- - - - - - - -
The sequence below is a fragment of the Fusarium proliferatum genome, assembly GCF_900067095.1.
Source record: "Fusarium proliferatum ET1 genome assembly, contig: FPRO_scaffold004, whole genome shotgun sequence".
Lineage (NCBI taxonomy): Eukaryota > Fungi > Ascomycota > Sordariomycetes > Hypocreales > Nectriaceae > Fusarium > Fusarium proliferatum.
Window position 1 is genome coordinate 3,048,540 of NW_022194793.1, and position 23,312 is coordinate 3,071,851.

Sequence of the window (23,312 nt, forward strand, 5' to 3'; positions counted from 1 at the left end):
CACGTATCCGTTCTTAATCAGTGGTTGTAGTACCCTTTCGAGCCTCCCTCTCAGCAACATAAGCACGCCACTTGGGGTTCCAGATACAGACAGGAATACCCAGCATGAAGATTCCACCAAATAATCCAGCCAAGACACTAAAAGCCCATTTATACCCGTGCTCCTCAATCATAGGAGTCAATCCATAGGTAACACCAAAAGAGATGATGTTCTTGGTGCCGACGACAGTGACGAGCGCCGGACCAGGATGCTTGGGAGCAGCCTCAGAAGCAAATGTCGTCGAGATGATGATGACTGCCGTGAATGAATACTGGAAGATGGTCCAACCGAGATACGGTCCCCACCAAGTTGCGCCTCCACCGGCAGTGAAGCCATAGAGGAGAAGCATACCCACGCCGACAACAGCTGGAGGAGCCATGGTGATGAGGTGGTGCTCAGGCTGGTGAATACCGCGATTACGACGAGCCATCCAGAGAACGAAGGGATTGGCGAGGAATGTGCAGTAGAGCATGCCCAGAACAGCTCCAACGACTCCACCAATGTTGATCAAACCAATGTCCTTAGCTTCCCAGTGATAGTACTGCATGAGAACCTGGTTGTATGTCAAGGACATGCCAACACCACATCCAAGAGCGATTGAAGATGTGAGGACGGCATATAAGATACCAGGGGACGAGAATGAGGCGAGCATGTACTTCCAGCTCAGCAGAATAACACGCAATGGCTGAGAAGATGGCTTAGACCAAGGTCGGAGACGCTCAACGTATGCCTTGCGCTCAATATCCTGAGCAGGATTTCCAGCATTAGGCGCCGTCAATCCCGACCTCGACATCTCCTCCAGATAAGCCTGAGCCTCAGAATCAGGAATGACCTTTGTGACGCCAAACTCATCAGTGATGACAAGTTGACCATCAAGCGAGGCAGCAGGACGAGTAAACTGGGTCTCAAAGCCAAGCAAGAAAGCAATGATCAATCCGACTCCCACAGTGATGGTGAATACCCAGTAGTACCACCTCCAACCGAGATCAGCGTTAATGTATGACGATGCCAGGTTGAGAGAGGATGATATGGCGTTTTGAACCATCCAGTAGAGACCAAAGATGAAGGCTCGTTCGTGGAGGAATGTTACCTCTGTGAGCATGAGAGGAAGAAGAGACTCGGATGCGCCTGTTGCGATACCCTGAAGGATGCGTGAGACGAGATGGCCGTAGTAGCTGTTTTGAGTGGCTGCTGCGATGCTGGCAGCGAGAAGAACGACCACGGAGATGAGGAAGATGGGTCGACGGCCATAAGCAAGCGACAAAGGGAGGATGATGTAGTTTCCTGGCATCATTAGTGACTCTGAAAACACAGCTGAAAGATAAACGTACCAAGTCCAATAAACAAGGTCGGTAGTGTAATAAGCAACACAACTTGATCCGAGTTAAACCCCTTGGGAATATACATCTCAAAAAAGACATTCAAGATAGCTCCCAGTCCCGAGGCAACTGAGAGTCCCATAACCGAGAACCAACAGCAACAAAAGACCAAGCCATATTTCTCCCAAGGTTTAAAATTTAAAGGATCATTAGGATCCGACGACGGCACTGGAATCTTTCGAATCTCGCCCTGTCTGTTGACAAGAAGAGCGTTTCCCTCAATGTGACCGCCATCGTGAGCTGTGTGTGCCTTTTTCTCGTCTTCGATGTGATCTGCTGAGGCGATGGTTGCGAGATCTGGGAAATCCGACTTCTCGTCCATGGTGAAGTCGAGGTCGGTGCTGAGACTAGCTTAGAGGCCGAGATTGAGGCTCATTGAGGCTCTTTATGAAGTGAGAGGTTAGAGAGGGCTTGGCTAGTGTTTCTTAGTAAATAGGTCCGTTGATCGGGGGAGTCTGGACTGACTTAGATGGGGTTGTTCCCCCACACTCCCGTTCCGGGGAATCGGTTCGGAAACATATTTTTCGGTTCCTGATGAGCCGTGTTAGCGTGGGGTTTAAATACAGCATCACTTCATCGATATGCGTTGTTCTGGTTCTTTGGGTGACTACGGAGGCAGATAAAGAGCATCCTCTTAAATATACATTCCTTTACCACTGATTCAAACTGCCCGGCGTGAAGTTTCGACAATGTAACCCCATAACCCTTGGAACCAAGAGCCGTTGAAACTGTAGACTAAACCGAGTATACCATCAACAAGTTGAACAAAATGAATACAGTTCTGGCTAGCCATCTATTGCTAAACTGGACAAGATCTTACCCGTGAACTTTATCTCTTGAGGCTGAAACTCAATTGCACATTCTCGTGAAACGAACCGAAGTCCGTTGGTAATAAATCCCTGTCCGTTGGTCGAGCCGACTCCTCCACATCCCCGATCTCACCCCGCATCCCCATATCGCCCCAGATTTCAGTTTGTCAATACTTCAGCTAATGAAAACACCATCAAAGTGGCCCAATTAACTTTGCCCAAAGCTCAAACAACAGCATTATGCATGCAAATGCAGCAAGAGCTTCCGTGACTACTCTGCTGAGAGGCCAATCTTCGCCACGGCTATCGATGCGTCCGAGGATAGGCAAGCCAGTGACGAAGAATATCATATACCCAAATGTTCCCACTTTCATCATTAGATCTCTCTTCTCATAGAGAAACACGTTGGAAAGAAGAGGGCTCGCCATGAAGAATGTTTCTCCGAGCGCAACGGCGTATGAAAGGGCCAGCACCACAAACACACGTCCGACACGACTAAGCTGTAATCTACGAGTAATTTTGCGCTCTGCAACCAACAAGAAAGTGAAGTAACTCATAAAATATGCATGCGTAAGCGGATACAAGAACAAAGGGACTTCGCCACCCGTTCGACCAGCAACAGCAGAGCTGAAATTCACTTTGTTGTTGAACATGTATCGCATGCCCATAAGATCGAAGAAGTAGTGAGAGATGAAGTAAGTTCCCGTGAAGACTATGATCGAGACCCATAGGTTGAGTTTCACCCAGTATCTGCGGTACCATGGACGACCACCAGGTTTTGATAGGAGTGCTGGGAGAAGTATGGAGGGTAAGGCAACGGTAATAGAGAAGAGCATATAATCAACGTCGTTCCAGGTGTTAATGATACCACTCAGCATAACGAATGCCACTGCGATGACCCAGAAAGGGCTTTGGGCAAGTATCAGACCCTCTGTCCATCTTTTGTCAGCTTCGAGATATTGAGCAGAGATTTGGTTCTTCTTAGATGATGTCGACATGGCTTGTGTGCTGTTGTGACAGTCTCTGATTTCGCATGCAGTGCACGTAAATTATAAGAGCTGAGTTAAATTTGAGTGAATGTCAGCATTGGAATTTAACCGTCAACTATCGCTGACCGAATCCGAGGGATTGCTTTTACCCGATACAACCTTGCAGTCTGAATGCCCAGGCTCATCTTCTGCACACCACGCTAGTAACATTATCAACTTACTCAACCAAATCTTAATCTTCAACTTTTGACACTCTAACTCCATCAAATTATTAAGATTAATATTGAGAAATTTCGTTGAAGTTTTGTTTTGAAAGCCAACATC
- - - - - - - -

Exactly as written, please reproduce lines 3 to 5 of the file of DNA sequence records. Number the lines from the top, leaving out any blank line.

Lineage (NCBI taxonomy): Eukaryota > Fungi > Ascomycota > Sordariomycetes > Hypocreales > Nectriaceae > Fusarium > Fusarium proliferatum.
Window position 1 is genome coordinate 3,048,540 of NW_022194793.1, and position 23,312 is coordinate 3,071,851.

Sequence of the window (23,312 nt, forward strand, 5' to 3'; positions counted from 1 at the left end):